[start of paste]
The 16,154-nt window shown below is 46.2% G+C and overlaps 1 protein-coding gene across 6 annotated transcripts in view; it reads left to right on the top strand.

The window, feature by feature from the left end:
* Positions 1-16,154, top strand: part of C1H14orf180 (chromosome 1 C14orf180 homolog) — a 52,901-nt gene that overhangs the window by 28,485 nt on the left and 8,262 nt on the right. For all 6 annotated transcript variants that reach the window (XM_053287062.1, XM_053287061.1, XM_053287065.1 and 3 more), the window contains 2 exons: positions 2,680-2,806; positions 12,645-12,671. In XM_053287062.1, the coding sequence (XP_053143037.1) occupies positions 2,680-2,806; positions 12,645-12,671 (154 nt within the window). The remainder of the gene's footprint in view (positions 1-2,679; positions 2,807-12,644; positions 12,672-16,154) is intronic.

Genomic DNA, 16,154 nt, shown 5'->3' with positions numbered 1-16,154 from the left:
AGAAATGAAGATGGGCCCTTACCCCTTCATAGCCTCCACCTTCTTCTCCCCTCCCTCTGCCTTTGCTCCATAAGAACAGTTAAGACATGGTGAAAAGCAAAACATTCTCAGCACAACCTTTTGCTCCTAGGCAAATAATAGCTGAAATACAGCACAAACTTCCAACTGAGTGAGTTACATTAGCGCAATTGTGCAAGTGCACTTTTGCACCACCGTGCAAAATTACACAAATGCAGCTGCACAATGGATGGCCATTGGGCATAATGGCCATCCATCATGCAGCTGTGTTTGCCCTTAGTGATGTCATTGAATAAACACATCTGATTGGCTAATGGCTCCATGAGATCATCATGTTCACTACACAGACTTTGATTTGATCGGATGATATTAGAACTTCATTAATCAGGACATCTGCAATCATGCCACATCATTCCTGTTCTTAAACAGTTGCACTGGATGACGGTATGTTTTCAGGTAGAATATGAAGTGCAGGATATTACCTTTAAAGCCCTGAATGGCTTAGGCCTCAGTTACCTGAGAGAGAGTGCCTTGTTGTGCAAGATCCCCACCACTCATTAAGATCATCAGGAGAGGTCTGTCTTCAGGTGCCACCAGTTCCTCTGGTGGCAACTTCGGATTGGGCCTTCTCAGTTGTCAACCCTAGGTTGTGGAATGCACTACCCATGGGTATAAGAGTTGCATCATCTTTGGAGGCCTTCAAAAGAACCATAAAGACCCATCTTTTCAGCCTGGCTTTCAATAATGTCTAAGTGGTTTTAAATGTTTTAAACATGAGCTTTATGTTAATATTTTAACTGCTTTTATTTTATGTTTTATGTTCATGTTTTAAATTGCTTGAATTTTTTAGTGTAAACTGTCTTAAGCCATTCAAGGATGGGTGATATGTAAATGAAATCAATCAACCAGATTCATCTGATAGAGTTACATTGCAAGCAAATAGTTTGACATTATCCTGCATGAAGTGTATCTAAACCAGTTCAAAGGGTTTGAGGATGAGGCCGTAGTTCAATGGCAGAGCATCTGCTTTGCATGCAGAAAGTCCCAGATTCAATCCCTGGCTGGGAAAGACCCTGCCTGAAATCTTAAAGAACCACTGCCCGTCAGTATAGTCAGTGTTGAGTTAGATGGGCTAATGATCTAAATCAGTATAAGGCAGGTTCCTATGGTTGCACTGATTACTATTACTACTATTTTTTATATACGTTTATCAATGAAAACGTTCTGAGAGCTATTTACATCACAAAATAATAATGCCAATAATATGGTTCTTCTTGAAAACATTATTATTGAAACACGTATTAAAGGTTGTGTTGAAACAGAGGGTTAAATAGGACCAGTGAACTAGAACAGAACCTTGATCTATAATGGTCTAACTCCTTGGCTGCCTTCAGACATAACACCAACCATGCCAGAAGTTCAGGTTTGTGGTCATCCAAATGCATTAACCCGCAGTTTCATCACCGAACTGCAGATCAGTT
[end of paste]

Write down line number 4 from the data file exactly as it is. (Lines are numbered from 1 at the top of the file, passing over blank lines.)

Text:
Genomic DNA, 16,154 nt, shown 5'->3' with positions numbered 1-16,154 from the left: